This number of Sounds also contains articles/interviews with these people: Free, Elliot Mazer, Kevin Coyne, Gentle Giant, Yes, Judy Collins, Dr. John, Stackridge, Eumir Deodato, Camel, Jerry Lawson and Jimmy Hayes.

The original music paper this article came from (pictured at the top) is for sale!

1. Send me an e-mail if you are interested. Send it to: geirmykl@gmail.com
2. The offer should be 20 $ (US Dollars) to be considered. (This includes postage).
3. We conduct the transaction through my verified Paypal account for the safety of both parties.

ARTICLE ABOUT Lynyrd Skynyrd FROM SOUNDS, October 13, 1973

This album review will be liked by every southern rock fan out there, except maybe for the spelling of Ronnie Van Zant`s name. So enjoy!

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Album Review:

“Lynyrd Skynyrd”
(Sounds Of The South MCA 363) Import

By Martin Hayman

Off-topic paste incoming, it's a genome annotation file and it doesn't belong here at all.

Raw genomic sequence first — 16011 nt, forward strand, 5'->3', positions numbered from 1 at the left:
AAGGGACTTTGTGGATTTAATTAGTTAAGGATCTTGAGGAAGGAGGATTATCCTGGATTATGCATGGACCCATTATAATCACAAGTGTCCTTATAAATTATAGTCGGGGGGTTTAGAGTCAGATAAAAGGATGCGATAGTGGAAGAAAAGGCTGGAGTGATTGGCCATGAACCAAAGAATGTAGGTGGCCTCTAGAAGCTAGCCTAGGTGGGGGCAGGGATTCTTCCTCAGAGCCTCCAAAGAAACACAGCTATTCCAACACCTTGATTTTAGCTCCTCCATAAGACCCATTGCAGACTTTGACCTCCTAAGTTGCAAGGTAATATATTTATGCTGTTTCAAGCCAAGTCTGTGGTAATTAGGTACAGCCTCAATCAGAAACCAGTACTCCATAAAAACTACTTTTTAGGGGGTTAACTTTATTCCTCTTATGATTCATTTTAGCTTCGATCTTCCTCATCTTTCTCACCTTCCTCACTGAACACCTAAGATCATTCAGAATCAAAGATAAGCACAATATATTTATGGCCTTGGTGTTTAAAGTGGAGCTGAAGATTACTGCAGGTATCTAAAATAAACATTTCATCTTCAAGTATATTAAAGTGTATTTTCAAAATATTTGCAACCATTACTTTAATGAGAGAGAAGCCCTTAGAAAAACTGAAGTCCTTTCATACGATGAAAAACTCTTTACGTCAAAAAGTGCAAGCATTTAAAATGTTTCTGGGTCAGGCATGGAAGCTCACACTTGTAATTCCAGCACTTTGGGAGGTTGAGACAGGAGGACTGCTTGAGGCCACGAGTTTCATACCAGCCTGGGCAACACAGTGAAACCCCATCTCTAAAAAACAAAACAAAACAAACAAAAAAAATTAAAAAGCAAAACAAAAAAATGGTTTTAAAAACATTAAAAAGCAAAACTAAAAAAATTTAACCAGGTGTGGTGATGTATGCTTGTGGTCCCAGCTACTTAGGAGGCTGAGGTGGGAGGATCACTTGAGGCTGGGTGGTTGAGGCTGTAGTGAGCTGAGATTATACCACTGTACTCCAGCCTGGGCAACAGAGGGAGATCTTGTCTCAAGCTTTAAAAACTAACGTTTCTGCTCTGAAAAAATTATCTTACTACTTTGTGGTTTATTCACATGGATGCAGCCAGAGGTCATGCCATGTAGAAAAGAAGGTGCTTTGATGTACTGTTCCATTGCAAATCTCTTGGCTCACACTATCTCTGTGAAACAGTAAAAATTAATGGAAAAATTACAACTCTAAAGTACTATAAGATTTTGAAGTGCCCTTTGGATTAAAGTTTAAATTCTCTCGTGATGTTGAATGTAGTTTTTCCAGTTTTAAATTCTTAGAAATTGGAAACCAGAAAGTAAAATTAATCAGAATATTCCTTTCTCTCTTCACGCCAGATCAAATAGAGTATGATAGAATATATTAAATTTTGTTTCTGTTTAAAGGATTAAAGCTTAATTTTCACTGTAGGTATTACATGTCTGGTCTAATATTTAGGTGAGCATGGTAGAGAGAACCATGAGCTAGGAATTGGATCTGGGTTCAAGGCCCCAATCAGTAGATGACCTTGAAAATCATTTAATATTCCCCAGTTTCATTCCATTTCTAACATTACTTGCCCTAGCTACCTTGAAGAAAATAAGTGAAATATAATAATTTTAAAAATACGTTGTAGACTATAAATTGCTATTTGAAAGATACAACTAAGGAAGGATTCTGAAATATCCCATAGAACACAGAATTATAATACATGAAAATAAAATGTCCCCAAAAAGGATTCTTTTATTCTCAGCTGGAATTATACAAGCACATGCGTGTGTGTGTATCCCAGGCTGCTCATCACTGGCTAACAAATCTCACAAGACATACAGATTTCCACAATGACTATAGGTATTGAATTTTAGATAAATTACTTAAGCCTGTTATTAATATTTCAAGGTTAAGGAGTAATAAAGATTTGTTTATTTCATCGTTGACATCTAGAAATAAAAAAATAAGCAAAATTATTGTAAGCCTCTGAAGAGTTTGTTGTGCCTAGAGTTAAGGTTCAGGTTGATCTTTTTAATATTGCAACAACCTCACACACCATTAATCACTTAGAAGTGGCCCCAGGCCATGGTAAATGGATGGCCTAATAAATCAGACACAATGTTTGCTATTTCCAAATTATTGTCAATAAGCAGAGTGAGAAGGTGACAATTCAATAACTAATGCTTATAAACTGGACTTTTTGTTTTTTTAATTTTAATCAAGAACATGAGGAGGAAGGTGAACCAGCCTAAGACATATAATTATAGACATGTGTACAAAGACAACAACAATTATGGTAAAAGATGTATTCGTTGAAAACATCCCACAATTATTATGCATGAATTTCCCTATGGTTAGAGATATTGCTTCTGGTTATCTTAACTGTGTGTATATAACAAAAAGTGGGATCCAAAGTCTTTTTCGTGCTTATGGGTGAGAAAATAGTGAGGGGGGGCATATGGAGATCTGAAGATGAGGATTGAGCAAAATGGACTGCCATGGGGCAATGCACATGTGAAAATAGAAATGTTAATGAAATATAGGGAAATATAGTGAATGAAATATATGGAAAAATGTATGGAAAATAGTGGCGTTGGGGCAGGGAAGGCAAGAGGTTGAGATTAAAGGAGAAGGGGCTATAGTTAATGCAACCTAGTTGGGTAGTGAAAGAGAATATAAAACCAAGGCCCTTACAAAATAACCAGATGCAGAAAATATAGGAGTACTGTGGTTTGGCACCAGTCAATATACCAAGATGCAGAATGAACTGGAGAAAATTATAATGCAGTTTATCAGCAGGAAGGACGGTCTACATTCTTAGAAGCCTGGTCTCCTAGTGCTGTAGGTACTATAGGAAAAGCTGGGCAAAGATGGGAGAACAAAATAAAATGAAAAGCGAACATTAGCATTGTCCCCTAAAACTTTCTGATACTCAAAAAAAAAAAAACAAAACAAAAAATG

This group with the rather tricky name hail from the Southern States of America where, as you know, so much good music has already come. Al Kooper says he saw the group playing in a club in Atlanta, Georgia, and promptly signed them up for his new MCA-backed label Sounds of the South. He told me in a recent interview that Lynyrd Skynyrd play “the most real rock and roll you ever heard” and after listening to their first album, which has had astonishingly widespread airplay across the USA, I must agree absolutely. The shock of hearing this music is comparable to that of first listening to Chuck Berry ten years ago: its strength and crude raunchiness just bowls me over. Not only that, but the purity and the originality of the music, coming as it does straight out of the swamps and subjected to no commercial refinement or adaptation, just straight into the studio and record what they had been playing for years together. Lynyrd Skynyrd are seven men plus various additions. Ron van Zaart is their singer and is co-credited with composing all cuts with either guitarist Gary Rossington or Allen Rossington, also guitar (with guitarist Ed King on one song; along with Al Kooper and drummer Robert Burns on another). There are three guitarists in the band and they swop with ease from lead to rhythm and bass, indicating that each one knows the score: rock and roll is based on rhythm instruments. And they show on the strength of this album that there are few groups around who could even hold a candle to them. Perhaps they might sound a little scrappy by comparison with Redwing or Little Feat; But they make both these groups sound effete, combining their grasp of the feel of blues and country with the sheer energy of our own Status Quo. To check this out I would suggest a listen to the album`s last cut “Free Bird”, opening on a doomy note with piano and organ and impressively thunderous tympani introducing a medium-pace drawling blues with beautiful slide guitar work from Allen Collins admirably underscored by measured rhythm section work, which then takes off to a chugging beat and a guitar solo which gets faster and faster and faster. Just rock and roll played as tough and uncomplexed as it can be; enough to make anyone want to disappear back into the wilds and find out what it`s all about.